(2019) Documentary (Netflix) Billy McFarland, Jason Bell, Gabrielle Bluestone, Shiyuan Deng, Ja Rule, Michael Ciccarelli, MDavid Low, Samuel Krost, Andy King, J.R., Brett Kincaid, Mick Purzycki, James Ohlinger, Grant Margolin, Keith van der Linde, Marc Weinstein, Martin Howell, Mark Musters, Luca Sabatini, Maryann Rolle, Calvin Wells, Jillionaire, Alyssa Lynch. Directed by Chris Smith
The Fyre Festival of 2017 has become a symbol of disaster. Mismanaged from the get-go, the ads promoted an experience of living like a celebrity (while rubbing elbows with supermodels), living in luxurious accommodations on a private island in the Bahamas, dining on five-star cuisine and listening to some of the hottest bands on the planet. Social media was all (excuse the expression) a-twitter over the event which had social media “Influencers” (a term I absolutely despise) raving about the party of the decade, one that would be remembered for decades as an iconic event.
The event will certainly be remembered but not for the reasons the promoters implied. When festival-goers arrived they found an absolute shambles; rain-soaked FEMA tents, cuisine that was comprised of a sad-looking cheese sandwich and a limp salad, no running water, port-a-potties, no musical acts and a staff which had no idea what was going on.
The Festival was the brainchild of Billy McFarland, a slick promoter who had sold a credit card to those who wanted to be associated with a particular lifestyle, a lifestyle he believed would reach its apex with the Fyre Festival. Partnered with rapper Ja Rule, McFarland hadn’t the least idea of what the logistics of putting together that kind of massive event entailed but he was sure an expert in promoting it, promising things that weren’t there and he didn’t have a prayer of getting.
This documentary, one of two that were released on competing streaming services within a week of one another, has one of those subjects that is very much like an automobile accident; you can’t look away even though you know it’s going to be a horror show. The splashier Netflix documentary mostly looks at the fall-out from the con but it does a great job of showing the rise and fall of the Festival through the eyes of those who worked on it.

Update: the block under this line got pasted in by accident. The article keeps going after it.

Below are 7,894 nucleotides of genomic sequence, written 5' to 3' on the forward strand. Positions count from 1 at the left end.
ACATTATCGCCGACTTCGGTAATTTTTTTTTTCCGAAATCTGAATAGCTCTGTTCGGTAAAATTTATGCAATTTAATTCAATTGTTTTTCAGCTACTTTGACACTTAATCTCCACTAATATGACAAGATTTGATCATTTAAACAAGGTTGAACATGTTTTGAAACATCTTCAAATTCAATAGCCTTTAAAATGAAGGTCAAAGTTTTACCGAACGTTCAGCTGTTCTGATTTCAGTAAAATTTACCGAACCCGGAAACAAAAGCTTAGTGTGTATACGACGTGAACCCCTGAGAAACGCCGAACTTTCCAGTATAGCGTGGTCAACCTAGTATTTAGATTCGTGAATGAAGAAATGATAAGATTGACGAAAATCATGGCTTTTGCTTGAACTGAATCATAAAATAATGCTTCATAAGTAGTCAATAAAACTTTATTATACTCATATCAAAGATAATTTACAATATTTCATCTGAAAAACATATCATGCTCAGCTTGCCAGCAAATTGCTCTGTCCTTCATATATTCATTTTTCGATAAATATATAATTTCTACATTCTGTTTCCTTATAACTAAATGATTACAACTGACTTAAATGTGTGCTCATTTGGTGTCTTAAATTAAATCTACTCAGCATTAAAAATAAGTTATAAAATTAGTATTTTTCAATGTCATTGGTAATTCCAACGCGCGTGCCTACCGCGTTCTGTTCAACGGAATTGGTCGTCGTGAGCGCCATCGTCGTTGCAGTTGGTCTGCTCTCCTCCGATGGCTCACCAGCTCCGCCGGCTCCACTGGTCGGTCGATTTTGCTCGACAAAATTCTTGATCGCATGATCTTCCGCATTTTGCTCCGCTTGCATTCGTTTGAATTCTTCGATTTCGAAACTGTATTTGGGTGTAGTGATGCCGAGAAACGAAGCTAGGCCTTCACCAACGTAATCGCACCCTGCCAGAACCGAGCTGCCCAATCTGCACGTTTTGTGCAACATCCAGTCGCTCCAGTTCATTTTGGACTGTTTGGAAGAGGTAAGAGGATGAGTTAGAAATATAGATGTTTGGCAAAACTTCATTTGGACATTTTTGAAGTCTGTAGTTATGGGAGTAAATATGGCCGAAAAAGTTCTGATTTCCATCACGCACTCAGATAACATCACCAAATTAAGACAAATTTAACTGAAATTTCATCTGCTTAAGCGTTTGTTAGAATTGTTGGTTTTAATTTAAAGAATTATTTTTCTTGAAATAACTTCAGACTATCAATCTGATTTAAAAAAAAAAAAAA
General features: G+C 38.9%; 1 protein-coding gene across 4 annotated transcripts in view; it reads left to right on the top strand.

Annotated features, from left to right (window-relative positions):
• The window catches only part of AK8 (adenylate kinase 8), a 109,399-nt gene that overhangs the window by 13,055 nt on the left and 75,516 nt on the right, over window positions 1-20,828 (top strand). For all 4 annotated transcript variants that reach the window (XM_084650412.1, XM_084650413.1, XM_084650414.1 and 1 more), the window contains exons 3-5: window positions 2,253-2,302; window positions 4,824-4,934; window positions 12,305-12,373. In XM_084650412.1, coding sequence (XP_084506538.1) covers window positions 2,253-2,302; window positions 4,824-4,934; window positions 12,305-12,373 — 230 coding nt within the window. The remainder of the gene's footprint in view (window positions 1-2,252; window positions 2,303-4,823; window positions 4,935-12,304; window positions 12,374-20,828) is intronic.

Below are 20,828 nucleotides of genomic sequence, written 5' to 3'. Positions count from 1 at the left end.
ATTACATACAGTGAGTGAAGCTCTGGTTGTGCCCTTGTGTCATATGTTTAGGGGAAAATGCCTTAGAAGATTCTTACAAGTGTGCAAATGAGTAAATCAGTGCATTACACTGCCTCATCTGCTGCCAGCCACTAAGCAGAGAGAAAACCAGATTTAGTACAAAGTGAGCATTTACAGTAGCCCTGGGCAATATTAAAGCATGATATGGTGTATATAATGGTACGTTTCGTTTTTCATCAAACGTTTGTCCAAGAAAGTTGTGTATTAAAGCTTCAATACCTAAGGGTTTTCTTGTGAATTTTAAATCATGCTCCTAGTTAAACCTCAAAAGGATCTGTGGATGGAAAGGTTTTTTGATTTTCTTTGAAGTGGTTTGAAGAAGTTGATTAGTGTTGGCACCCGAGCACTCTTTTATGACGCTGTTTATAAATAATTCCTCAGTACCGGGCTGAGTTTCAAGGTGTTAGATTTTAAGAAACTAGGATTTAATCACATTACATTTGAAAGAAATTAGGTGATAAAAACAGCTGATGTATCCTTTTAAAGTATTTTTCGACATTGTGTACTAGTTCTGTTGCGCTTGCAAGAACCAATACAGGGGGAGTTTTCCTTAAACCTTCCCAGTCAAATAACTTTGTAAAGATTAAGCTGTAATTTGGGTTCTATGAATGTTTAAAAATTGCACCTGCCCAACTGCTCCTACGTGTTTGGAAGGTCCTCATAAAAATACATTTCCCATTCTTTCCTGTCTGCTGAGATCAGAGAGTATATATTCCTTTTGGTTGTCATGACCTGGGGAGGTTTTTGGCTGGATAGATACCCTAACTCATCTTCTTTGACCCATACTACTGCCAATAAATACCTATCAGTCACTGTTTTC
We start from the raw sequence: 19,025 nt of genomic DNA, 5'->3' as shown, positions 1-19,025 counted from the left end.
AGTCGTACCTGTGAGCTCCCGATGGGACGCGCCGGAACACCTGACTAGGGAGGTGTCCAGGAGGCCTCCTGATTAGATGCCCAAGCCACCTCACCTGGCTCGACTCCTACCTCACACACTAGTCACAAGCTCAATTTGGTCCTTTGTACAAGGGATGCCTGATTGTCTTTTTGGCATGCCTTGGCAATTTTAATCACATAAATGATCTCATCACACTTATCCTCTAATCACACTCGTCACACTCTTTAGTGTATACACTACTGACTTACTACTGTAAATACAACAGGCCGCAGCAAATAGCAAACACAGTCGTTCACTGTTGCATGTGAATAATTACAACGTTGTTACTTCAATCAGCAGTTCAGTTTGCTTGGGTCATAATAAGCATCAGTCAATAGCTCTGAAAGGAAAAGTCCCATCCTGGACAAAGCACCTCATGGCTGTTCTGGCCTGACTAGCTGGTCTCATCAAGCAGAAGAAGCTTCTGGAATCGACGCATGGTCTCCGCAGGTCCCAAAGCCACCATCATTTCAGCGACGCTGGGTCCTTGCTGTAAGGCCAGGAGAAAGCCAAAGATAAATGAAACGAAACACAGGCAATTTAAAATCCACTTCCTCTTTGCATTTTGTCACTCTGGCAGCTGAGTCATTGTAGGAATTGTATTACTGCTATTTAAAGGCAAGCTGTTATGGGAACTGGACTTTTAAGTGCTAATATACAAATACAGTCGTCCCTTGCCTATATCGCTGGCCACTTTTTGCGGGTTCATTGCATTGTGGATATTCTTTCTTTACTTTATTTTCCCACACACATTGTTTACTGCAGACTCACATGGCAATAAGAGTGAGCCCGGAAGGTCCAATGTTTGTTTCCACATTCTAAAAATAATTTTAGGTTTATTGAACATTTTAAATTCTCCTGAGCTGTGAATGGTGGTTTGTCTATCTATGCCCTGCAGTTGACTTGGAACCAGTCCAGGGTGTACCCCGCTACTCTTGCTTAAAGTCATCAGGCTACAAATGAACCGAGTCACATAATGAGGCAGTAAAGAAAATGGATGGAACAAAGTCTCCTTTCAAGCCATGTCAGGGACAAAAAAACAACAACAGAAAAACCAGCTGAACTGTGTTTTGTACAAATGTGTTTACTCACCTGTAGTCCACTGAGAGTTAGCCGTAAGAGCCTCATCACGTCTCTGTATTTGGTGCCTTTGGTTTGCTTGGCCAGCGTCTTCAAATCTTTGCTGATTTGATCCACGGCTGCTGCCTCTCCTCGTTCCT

It’s easy to be a little bit delighted that the young, wealthy Millennials who went got exactly what they deserved and there is some justification to that; one festival-goer brags about tearing down tents and pissing on mattresses because he didn’t want any neighbors (class act, that). You won’t feel sorry for those folks; after all, you know what they say about fools and their money. The people that you end of feeling for most are the Bahamian construction workers and caterers who went unpaid and were left holding the bag. Marianne Rolle, who was in charge of catering, lost $50K of her own savings and ended up establishing a GoFundMe account to get her workers paid.
Others who worked on website programming and promoting also had their lives and careers negatively affected. Some of them talk about realizing that there was a disaster looming on the horizon but being constantly reassured that things would work out. Spoiler alert: they didn’t. Mostly talking head interviews along with some cell phone footage from those who attended the disaster, Smith puts together the story in a concise and entertaining manner. Neither Ja Rule nor McFarland are interviewed here so we get little of his side of the story but as you’ll see from our upcoming review of Fyre Fraud that may not matter much in the long run. This isn’t world-changing but it is a good cautionary tale.
REASONS TO WATCH: A fascinating story that tackles the fallout from a con.
REASONS TO AVOID: More context is needed.
FAMILY VALUES: There is plenty of profanity and some sexual references.
TRIVIAL PURSUIT: The film was nominated for four primetime Emmys.
BEYOND THE THEATER: Netflix
CRITICAL MASS: As of 8/7/19: Rotten Tomatoes: 90% positive reviews: Metacritic: 75/100.
COMPARISON SHOPPING: Fyre Fraud
FINAL RATING: 6/10
NEXT: Fyre Fraud